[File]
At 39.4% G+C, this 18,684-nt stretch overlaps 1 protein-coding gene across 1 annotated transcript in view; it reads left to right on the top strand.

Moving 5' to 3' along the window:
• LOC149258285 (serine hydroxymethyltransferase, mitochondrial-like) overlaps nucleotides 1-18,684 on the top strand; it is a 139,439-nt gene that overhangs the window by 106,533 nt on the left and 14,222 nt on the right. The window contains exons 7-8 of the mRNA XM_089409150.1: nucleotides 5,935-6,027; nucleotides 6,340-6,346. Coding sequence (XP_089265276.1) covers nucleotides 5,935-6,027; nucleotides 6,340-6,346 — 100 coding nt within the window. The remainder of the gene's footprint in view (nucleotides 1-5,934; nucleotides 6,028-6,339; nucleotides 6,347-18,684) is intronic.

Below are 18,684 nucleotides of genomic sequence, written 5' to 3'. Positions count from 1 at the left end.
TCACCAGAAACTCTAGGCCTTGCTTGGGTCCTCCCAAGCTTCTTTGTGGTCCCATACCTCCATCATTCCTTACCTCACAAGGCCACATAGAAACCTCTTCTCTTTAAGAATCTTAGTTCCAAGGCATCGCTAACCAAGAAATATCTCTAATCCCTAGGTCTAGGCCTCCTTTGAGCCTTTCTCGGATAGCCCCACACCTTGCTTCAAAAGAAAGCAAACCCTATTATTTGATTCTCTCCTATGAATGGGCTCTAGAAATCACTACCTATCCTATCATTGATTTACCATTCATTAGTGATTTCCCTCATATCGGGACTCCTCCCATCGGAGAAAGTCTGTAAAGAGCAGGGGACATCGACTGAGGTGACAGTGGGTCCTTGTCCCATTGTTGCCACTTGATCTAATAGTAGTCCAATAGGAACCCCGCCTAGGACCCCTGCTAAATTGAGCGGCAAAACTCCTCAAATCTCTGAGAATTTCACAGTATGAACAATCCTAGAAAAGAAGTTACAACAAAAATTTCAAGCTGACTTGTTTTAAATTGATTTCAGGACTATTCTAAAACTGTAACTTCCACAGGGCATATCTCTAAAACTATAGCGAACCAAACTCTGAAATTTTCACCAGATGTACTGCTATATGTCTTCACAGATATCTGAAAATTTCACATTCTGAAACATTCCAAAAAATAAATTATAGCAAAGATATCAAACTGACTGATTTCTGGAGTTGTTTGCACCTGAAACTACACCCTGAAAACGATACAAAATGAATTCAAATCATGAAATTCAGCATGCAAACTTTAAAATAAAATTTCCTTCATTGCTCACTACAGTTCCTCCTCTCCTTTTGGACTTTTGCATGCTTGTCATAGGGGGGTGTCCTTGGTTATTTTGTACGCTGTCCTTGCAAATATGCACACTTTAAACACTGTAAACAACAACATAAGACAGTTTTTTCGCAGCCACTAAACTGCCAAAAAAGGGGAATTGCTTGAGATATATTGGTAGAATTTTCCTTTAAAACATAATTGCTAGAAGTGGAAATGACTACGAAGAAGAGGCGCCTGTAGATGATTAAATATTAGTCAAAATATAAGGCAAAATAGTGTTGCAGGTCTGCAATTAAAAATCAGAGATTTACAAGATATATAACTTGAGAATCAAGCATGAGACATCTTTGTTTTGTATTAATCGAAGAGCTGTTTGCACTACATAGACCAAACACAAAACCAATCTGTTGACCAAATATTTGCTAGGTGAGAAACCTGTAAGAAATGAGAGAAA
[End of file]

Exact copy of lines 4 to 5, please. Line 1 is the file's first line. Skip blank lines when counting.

Below are 18,684 nucleotides of genomic sequence, written 5' to 3'. Positions count from 1 at the left end.
TCACCAGAAACTCTAGGCCTTGCTTGGGTCCTCCCAAGCTTCTTTGTGGTCCCATACCTCCATCATTCCTTACCTCACAAGGCCACATAGAAACCTCTTCTCTTTAAGAATCTTAGTTCCAAGGCATCGCTAACCAAGAAATATCTCTAATCCCTAGGTCTAGGCCTCCTTTGAGCCTTTCTCGGATAGCCCCACACCTTGCTTCAAAAGAAAGCAAACCCTATTATTTGATTCTCTCCTATGAATGGGCTCTAGAAATCACTACCTATCCTATCATTGATTTACCATTCATTAGTGATTTCCCTCATATCGGGACTCCTCCCATCGGAGAAAGTCTGTAAAGAGCAGGGGACATCGACTGAGGTGACAGTGGGTCCTTGTCCCATTGTTGCCACTTGATCTAATAGTAGTCCAATAGGAACCCCGCCTAGGACCCCTGCTAAATTGAGCGGCAAAACTCCTCAAATCTCTGAGAATTTCACAGTATGAACAATCCTAGAAAAGAAGTTACAACAAAAATTTCAAGCTGACTTGTTTTAAATTGATTTCAGGACTATTCTAAAACTGTAACTTCCACAGGGCATATCTCTAAAACTATAGCGAACCAAACTCTGAAATTTTCACCAGATGTACTGCTATATGTCTTCACAGATATCTGAAAATTTCACATTCTGAAACATTCCAAAAAATAAATTATAGCAAAGATATCAAACTGACTGATTTCTGGAGTTGTTTGCACCTGAAACTACACCCTGAAAACGATACAAAATGAATTCAAATCATGAAATTCAGCATGCAAACTTTAAAATAAAATTTCCTTCATTGCTCACTACAGTTCCTCCTCTCCTTTTGGACTTTTGCATGCTTGTCATAGGGGGGTGTCCTTGGTTATTTTGTACGCTGTCCTTGCAAATATGCACACTTTAAACACTGTAAACAACAACATAAGACAGTTTTTTCGCAGCCACTAAACTGCCAAAAAAGGGGAATTGCTTGAGATATATTGGTAGAATTTTCCTTTAAAACATAATTGCTAGAAGTGGAAATGACTACGAAGAAGAGGCGCCTGTAGATGATTAAATATTAGTCAAAATATAAGGCAAAATAGTGTTGCAGGTCTGCAATTAAAAATCAGAGATTTACAAGATATATAACTTGAGAATCAAGCATGAGACATCTTTGTTTTGTATTAATCGAAGAGCTGTTTGCACTACATAGACCAAACACAAAACCAATCTGTTGACCAAATATTTGCTAGGTGAGAAACCTGTAAGAAATGAGAGAAA